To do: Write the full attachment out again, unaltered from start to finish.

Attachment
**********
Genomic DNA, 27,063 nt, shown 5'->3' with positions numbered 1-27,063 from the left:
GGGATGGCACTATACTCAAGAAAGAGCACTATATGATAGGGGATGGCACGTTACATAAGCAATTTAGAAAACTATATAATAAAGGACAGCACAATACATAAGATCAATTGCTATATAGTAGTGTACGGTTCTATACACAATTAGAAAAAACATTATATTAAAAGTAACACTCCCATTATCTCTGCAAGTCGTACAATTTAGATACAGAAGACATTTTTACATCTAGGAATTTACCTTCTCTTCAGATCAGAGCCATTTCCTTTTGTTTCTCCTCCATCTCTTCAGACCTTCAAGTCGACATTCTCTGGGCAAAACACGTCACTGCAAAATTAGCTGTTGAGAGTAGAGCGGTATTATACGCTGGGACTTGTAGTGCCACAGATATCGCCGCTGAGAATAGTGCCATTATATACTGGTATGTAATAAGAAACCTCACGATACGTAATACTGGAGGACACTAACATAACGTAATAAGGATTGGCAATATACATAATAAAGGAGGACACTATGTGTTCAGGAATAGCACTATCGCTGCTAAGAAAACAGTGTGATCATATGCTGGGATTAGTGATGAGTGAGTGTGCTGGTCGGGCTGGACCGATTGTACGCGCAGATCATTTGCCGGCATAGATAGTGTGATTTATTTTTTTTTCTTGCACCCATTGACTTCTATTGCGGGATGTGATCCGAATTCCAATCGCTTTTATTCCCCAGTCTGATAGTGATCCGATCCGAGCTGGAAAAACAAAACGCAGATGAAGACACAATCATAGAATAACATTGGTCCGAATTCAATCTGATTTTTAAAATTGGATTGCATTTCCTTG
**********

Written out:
Genomic DNA, 27,063 nt, shown 5'->3' with positions numbered 1-27,063 from the left:
GGGATGGCACTATACTCAAGAAAGAGCACTATATGATAGGGGATGGCACGTTACATAAGCAATTTAGAAAACTATATAATAAAGGACAGCACAATACATAAGATCAATTGCTATATAGTAGTGTACGGTTCTATACACAATTAGAAAAAACATTATATTAAAAGTAACACTCCCATTATCTCTGCAAGTCGTACAATTTAGATACAGAAGACATTTTTACATCTAGGAATTTACCTTCTCTTCAGATCAGAGCCATTTCCTTTTGTTTCTCCTCCATCTCTTCAGACCTTCAAGTCGACATTCTCTGGGCAAAACACGTCACTGCAAAATTAGCTGTTGAGAGTAGAGCGGTATTATACGCTGGGACTTGTAGTGCCACAGATATCGCCGCTGAGAATAGTGCCATTATATACTGGTATGTAATAAGAAACCTCACGATACGTAATACTGGAGGACACTAACATAACGTAATAAGGATTGGCAATATACATAATAAAGGAGGACACTATGTGTTCAGGAATAGCACTATCGCTGCTAAGAAAACAGTGTGATCATATGCTGGGATTAGTGATGAGTGAGTGTGCTGGTCGGGCTGGACCGATTGTACGCGCAGATCATTTGCCGGCATAGATAGTGTGATTTATTTTTTTTTCTTGCACCCATTGACTTCTATTGCGGGATGTGATCCGAATTCCAATCGCTTTTATTCCCCAGTCTGATAGTGATCCGATCCGAGCTGGAAAAACAAAACGCAGATGAAGACACAATCATAGAATAACATTGGTCCGAATTCAATCTGATTTTTAAAATTGGATTGCATTTCCTTG